Indoctrination Through Adoption

Osolomama’s recent post, Adoption: When Satan Doesn’t Want You To, brings up the disturbingly increasing trend of fundamentalist Christians who are adopting so as to indoctrinate children into their particular flavor of Christianity. Before I get into this, let me point out that I don’t have a problem with Christianity per se. I do, however, have a problem with ANY religion that attempts to impose itself upon others, especially children who have no ability to stand up for themselves.
Witness (heh) some of these quotes from evangelicals attempting to justify their actions:
  • The Lord is calling them to that ministry.
  • [God] predestined the path of the child by adoption.
  • Adoption is war because Satan and unseen beings contest it. They oppose adoption . . .
(Shouldn’t that be a corellary to Godwin’s Law: that if you bring up Satan in an argument it’s automatically over?)
But what is most horrifying is the quote in the comments, from an adoptive parent’s blog:

“we also have the advantage of understanding our host culture’s worldview and their very deep superstitious beliefs. thus, we were not surprised that sterling was given to us with a jade luck charm – a buddhist charm meant to bring good luck, fortune and protection. we, however, know that this charm is associated with spiritual forces meant to keep people in bondage. thus, we smiled and accepted it as we should, and then later went to the park, broke it, and threw it into the pond, and prayed for our sterling that all spiritual bondage over him would be broken. these spiritual forces are alive and real, and manifest themselves in more obvious ways (but with the same degree of power) than in the west, but we know that the power and grace of the God who created the heavens and the earth is infinitely greater than the forces of evil.”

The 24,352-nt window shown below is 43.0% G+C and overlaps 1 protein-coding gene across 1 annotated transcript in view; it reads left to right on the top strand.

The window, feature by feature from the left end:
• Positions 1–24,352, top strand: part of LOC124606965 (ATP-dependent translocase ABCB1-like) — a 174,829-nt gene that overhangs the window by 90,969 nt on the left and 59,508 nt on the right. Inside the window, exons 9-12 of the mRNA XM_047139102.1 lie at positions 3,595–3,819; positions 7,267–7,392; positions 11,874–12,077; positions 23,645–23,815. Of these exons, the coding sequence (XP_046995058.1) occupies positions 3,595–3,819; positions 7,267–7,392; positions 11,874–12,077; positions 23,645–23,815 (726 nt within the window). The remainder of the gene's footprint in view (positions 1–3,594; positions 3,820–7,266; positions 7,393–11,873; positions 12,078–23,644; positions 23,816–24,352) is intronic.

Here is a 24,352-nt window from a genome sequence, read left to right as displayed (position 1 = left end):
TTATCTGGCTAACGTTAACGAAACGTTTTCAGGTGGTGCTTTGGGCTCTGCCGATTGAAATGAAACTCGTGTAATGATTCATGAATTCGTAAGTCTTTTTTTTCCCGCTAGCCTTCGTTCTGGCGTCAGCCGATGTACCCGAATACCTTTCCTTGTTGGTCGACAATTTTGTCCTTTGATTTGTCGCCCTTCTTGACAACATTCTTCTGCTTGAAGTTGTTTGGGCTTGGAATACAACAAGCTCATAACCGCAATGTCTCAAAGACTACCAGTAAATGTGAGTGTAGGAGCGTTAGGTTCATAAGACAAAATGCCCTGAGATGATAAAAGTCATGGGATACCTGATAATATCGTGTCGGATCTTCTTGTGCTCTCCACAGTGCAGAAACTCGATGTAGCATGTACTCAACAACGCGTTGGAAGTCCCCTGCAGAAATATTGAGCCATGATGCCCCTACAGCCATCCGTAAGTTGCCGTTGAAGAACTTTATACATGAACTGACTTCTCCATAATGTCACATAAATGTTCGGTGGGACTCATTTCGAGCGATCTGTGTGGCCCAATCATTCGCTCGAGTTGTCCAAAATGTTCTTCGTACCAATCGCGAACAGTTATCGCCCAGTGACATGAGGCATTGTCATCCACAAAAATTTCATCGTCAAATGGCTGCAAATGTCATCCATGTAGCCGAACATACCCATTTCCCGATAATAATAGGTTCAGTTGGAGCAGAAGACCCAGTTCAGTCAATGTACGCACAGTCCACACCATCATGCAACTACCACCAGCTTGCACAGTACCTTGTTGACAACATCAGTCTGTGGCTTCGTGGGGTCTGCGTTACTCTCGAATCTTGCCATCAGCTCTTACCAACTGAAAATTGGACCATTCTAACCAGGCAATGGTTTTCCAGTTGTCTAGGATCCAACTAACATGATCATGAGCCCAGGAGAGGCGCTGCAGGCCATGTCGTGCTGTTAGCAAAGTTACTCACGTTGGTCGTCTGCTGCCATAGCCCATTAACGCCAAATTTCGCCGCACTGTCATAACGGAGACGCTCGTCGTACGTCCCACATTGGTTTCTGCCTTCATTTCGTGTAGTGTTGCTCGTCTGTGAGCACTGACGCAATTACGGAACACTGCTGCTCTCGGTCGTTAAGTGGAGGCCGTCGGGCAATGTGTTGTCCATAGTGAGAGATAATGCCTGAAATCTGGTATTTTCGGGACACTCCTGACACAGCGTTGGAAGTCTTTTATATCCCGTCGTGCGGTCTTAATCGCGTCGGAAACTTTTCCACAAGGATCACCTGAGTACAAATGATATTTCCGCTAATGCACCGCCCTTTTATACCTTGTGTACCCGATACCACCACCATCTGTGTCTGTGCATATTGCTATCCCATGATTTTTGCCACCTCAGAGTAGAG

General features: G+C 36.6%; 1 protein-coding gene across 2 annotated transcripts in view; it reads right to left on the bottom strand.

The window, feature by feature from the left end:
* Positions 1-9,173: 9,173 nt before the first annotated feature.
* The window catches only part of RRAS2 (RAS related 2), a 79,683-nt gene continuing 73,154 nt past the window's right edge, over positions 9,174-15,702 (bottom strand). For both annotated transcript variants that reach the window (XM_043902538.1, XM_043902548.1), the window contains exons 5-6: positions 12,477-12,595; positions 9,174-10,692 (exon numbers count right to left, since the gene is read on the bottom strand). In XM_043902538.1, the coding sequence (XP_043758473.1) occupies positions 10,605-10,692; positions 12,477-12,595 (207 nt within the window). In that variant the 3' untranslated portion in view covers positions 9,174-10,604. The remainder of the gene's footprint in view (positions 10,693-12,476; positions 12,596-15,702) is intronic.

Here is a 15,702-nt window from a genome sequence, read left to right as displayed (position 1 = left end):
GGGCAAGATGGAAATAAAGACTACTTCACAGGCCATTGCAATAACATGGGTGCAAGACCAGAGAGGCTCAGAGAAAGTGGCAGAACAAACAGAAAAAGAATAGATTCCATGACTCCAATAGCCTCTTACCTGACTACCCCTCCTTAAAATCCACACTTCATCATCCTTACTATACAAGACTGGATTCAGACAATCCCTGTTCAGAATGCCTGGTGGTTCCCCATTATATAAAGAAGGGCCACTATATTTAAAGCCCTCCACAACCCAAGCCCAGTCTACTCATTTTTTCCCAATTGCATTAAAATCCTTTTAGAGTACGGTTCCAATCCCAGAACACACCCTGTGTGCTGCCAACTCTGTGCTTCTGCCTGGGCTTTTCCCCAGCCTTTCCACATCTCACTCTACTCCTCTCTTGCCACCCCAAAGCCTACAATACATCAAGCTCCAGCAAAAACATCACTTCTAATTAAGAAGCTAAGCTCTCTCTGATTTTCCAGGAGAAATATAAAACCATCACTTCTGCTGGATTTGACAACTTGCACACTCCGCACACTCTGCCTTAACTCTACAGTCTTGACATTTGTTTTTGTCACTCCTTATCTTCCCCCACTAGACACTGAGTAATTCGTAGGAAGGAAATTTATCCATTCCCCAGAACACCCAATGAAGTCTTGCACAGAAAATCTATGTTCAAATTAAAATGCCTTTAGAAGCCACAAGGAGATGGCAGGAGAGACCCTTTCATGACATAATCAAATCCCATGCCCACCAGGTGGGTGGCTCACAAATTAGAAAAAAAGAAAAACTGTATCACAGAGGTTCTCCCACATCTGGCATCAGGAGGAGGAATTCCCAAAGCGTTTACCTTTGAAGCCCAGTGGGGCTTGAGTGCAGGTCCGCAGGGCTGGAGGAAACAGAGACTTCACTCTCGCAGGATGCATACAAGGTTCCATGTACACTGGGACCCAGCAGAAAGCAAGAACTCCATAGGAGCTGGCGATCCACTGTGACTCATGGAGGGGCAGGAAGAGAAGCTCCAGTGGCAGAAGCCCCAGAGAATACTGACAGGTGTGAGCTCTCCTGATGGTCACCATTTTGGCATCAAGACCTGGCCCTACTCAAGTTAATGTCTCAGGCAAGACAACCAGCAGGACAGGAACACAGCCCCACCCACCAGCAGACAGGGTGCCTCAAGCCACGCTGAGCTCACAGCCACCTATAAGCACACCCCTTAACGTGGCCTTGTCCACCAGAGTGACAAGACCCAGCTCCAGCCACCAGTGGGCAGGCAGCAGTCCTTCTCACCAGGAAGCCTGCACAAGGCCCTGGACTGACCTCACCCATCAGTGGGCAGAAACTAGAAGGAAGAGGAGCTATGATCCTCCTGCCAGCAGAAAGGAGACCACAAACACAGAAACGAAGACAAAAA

On behalf of the adoptee in question, I am F—ING PISSED. These adopters had absolutely no business breaking that charm, which the adoptee might very well have cherished throughout his life as a tangible link to his past. This isn’t about “breaking the spiritual bondage over him”, it’s about imposing their own flavor of spiritual bondage, not to mention their claim on him to the utter exclusion of his birth parents. And since when is Buddhism evil? Do they even know the first thing about Buddhism? To make the child witness this… what a horrific thing to do, telling the kid his culture and heritage is evil, which by extension means his birth family and he, himself, are also. How the hell do people like this pass home studies? (Never mind. We all know home studies aren’t worth crap.)